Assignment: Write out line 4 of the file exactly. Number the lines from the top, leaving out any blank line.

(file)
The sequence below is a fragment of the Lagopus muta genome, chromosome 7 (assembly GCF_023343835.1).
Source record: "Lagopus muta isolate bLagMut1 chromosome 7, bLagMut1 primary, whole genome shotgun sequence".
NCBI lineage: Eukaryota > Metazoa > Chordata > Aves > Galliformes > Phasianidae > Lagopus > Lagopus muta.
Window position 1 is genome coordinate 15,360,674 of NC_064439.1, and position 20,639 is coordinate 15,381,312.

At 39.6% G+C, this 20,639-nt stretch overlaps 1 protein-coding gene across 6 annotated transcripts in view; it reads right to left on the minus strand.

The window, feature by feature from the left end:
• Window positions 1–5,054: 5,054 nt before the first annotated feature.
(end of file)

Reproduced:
Window position 1 is genome coordinate 15,360,674 of NC_064439.1, and position 20,639 is coordinate 15,381,312.